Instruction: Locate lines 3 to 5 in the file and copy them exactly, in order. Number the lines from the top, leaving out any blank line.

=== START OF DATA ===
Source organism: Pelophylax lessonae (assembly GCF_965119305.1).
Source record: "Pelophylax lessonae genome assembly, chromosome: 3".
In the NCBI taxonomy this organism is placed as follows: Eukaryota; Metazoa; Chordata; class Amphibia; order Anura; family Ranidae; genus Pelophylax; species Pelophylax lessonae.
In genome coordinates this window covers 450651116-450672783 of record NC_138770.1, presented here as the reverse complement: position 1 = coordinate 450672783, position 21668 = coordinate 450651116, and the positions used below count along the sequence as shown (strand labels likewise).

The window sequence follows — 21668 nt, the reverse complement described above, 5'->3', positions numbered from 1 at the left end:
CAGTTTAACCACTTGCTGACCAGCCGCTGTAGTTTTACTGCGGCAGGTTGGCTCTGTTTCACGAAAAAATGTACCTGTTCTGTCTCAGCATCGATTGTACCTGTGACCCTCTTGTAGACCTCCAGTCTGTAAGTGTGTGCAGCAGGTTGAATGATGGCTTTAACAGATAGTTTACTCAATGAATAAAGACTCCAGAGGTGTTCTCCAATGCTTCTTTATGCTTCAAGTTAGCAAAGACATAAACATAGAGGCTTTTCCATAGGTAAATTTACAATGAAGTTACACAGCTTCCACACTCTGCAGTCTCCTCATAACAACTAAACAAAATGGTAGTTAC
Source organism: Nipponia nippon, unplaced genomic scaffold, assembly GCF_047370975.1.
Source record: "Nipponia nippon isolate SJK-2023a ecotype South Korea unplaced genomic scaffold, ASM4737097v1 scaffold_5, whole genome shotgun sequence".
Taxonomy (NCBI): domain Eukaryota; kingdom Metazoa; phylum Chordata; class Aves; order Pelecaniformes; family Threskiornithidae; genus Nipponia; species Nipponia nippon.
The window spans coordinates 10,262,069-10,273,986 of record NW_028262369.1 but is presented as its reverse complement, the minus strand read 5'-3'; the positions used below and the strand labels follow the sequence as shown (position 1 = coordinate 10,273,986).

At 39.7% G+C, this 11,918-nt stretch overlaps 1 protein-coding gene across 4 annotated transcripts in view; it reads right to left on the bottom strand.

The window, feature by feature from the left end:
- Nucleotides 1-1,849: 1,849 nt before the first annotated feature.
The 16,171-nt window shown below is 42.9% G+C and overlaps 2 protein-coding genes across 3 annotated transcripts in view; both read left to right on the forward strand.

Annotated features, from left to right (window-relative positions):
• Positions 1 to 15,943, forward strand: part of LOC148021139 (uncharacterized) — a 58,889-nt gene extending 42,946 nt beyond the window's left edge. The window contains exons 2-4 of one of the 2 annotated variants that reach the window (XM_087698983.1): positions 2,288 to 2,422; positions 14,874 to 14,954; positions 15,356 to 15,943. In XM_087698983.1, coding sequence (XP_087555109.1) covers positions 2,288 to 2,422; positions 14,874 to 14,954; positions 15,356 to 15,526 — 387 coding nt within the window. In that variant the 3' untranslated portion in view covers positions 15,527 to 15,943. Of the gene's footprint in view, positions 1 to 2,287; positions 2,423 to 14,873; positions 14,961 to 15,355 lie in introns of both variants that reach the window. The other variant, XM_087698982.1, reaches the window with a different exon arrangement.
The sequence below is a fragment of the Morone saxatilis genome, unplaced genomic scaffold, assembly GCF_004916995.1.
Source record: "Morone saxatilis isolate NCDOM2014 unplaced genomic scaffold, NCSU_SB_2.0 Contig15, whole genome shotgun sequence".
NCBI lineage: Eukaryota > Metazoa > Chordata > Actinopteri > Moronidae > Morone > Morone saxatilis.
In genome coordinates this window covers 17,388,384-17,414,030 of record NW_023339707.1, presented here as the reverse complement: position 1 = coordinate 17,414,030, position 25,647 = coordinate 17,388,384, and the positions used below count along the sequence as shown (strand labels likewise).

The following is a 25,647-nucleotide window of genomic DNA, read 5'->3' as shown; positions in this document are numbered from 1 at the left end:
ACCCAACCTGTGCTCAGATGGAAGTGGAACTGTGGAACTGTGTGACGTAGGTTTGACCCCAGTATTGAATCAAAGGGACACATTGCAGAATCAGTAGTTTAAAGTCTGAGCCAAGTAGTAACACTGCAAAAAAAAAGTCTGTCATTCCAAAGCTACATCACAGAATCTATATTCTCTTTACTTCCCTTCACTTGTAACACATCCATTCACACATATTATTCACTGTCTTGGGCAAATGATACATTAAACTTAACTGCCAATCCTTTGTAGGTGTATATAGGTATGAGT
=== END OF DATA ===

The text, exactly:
In the NCBI taxonomy this organism is placed as follows: Eukaryota; Metazoa; Chordata; class Amphibia; order Anura; family Ranidae; genus Pelophylax; species Pelophylax lessonae.
In genome coordinates this window covers 450651116-450672783 of record NC_138770.1, presented here as the reverse complement: position 1 = coordinate 450672783, position 21668 = coordinate 450651116, and the positions used below count along the sequence as shown (strand labels likewise).

The window sequence follows — 21668 nt, the reverse complement described above, 5'->3', positions numbered from 1 at the left end: